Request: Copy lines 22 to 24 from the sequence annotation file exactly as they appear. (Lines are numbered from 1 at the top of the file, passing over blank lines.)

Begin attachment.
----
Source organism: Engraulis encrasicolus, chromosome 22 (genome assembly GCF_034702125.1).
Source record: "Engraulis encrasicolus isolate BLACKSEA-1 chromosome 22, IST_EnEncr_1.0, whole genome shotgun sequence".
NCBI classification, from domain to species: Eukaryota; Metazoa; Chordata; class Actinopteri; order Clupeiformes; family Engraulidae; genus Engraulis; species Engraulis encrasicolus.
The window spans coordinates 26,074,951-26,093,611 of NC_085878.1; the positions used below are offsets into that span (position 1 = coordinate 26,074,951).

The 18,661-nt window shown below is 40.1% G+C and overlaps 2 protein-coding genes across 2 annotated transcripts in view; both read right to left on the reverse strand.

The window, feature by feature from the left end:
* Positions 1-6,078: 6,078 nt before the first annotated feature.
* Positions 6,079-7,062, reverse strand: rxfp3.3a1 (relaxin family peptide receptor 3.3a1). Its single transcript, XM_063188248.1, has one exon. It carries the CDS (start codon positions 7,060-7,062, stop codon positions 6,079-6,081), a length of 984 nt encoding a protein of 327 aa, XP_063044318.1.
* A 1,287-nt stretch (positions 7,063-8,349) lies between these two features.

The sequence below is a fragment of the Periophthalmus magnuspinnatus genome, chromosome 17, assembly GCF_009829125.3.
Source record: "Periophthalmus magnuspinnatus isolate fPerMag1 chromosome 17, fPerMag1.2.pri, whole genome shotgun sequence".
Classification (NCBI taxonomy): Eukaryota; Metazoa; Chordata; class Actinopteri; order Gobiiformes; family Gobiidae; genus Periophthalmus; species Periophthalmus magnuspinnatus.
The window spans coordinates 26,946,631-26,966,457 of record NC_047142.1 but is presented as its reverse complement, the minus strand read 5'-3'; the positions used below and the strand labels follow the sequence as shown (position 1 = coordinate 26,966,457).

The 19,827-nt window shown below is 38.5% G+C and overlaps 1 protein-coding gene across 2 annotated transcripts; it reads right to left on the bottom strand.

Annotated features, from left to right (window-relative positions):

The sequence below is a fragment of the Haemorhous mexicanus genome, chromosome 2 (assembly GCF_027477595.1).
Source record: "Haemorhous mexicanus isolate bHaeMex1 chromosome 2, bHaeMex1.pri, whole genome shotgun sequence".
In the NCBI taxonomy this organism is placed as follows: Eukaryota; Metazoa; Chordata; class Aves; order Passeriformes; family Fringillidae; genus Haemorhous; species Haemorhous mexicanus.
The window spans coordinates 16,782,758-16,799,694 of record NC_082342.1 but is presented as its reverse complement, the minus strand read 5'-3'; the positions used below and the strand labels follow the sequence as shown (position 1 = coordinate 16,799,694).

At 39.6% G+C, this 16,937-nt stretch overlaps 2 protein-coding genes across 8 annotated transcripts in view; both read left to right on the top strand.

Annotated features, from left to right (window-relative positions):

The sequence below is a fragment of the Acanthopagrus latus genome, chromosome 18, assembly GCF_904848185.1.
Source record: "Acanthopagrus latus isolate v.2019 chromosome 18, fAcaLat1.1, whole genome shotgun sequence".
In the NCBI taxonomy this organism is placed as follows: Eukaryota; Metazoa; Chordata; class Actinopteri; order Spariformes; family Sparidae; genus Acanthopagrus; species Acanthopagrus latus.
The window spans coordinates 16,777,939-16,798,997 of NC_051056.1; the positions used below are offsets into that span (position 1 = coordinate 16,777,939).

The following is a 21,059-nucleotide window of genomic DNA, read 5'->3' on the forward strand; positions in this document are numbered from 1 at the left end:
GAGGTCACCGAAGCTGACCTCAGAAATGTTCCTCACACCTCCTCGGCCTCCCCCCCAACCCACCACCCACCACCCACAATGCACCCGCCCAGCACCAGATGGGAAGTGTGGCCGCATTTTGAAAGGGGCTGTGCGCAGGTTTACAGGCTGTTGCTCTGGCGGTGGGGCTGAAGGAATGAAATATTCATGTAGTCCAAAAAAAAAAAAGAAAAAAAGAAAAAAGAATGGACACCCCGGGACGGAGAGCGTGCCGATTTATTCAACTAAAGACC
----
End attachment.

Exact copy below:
The sequence below is a fragment of the Acanthopagrus latus genome, chromosome 18, assembly GCF_904848185.1.
Source record: "Acanthopagrus latus isolate v.2019 chromosome 18, fAcaLat1.1, whole genome shotgun sequence".
In the NCBI taxonomy this organism is placed as follows: Eukaryota; Metazoa; Chordata; class Actinopteri; order Spariformes; family Sparidae; genus Acanthopagrus; species Acanthopagrus latus.